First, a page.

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Cyclist’s 31 Inspirational Women No7: Cherie Pridham

Maria David Sponsored
7 Mar 2021

The first ever female sports director of a men’s WorldTour cycling team

Cyclist's 31 Inspirational Women

To celebrate International Women's Month, we have partnered with Zwift to tell the stories of 31 inspirational women across 31 days

Words: Maria David

Since the announcement of her appointment as sports director at men’s WorldTour team Israel Start-Up Nation in December, it’s fair to say Cherie Pridham has received an unprecedented amount of interest.

The 49-year old from Derby takes it all in her stride. After all, managing men’s cycling teams is second nature to her by now, given that she’s done it since 2006 when she retired from riding herself.

From managing the Under-23 squad at Raleigh – a team that she later owned – to managing Vitus Pro Cycling, which included Ed Clancy and Scott Thwaites, and now Israel Start-Up Nation, Cherie has certainly earned her stripes over the years. 

Despite the attention she has received, she doesn’t see the challenges of the sports director – or DS (directeur sportif) – role as being gender-specific, but purely job-specific. For Cherie, it is simply about putting in the time and effort to learn the ropes in what is a very demanding job.

The Israel Start-Up Nation DS summarises her take on the role:

‘My partner Eddie was a pro cyclist and a team manager while I was racing. He was the junior national road coach for British Cycling at the time, so I got to sit with him in the team car when he was driving and saw what was happening in the convoy.

If you start to see yourself as different, in my mind you are already on the back foot. You need to see yourself as equal, first and foremost

‘He also took me to team managers’ meetings, so I got a feel for the role even at a time when I didn’t realise that was the direction I would be going in.

‘When I was racing, I never saw DS as a role I wanted to have. I thought I was going to be a masseur or soigneur if I stayed in the sport.

‘I never gave it a thought until the back end of my career when I started coaching younger riders and realised I had a knack for doing it. The opportunity to take it further arose after a hit-and-run accident while I was out training, and things progressed from there.

‘Back then, I never really realised how iconic the position at Raleigh was. I can’t compare my Team Raleigh today with the iconic days of Team Raleigh in the 70s and 80s when riders were winning stages of the Tour de France – the Peter Post era – but no one can take away from me the fact that I was team manager, and owner, of Team Raleigh.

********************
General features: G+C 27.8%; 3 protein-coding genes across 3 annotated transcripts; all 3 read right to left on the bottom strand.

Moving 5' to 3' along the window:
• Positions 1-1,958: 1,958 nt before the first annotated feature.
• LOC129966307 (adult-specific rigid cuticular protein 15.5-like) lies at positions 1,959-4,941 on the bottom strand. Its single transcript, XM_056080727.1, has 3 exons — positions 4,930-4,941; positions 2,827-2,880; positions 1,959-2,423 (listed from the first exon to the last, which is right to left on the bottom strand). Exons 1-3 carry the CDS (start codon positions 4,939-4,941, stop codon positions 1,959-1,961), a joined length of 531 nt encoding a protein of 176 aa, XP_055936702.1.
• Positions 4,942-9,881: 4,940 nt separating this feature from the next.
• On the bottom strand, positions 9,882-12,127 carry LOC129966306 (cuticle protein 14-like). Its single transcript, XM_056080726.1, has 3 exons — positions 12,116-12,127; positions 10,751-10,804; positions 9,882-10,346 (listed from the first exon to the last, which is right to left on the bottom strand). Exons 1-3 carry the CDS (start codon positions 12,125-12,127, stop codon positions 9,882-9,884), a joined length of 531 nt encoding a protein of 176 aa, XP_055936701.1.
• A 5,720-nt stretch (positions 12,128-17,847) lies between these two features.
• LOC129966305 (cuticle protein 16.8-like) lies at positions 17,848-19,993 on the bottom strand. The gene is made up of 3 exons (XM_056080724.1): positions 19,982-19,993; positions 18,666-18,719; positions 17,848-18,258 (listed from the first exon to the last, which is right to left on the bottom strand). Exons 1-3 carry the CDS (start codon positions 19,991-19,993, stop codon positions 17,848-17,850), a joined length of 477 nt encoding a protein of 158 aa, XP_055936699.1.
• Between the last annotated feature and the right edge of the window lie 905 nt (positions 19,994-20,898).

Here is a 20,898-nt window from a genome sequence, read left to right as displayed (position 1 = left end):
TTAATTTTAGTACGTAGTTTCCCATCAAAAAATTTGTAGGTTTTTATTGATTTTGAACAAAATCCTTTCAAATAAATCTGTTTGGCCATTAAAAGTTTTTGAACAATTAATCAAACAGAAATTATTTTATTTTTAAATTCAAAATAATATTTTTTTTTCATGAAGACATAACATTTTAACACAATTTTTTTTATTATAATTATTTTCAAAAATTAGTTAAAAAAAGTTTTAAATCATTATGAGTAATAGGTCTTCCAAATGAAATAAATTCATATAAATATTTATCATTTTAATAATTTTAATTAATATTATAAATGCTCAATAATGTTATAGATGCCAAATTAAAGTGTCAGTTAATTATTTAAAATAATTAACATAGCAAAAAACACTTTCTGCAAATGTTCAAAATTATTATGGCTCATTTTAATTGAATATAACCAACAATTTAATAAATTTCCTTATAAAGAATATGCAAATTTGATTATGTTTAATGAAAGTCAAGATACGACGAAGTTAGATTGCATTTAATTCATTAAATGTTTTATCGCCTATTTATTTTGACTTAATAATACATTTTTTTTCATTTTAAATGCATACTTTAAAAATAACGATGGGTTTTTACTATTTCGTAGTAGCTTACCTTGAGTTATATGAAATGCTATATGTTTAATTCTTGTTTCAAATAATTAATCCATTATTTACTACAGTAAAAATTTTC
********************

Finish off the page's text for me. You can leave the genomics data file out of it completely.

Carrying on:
‘If there’s any kind of advice I could give, I’d say be yourself. If you start to see yourself as different, in my mind you are already on the back foot. You need to see yourself as equal, first and foremost.

‘And I think in anything you do you need to be able to do the job, be competent, and confident, and if you’re good enough for the job it doesn’t matter if you’re male, female or whatever. If you deserve the position that you’ve been entrusted with then just crack on.

‘I’ve had so many people reach out to me in the last two or three months – particularly 13 and 14-year old girls. They tell me they would never have thought they could be a DS, but after seeing me they had realised, ‘Well if she can do that, I would like to have a go’.

Not that being a DS is an easy job. ‘It’s extremely mentally taxing when we have to drive and race and deal with the tactics and all the pressures that there are.

‘You just have to be strong. You can’t learn it and become a DS overnight. It’s a progression and you have to learn the job over many years.

‘You have to put in the same level of dedication as you would with running a business or preparing for a competition. It’s what I call the three Ds – dedication, discipline and determination.

Find the rest of Cyclist's 31 Inspirational Women here

‘Your gender doesn’t come into it. If you can do the job and you’re competent and confident, then off you go.

‘I don’t see myself as a trailblazer. To me, I’ve been performing the DS role in the UK for over a decade now. I was the only female DS in the UK at that level, and for a while the only one in Europe.

‘But I didn’t think about it really. I just got on with my jobs professionally at Team Raleigh and then at Vitus Pro Cycling, and now that I am at Israel Start-Up Nation I also just want to get going and get on with the season.

‘I love my job, and I see it as a hell of a privilege, to be able to do a job like this. It’s just mind-blowing.’

For more from Zwift this International Women's Monthvisit here.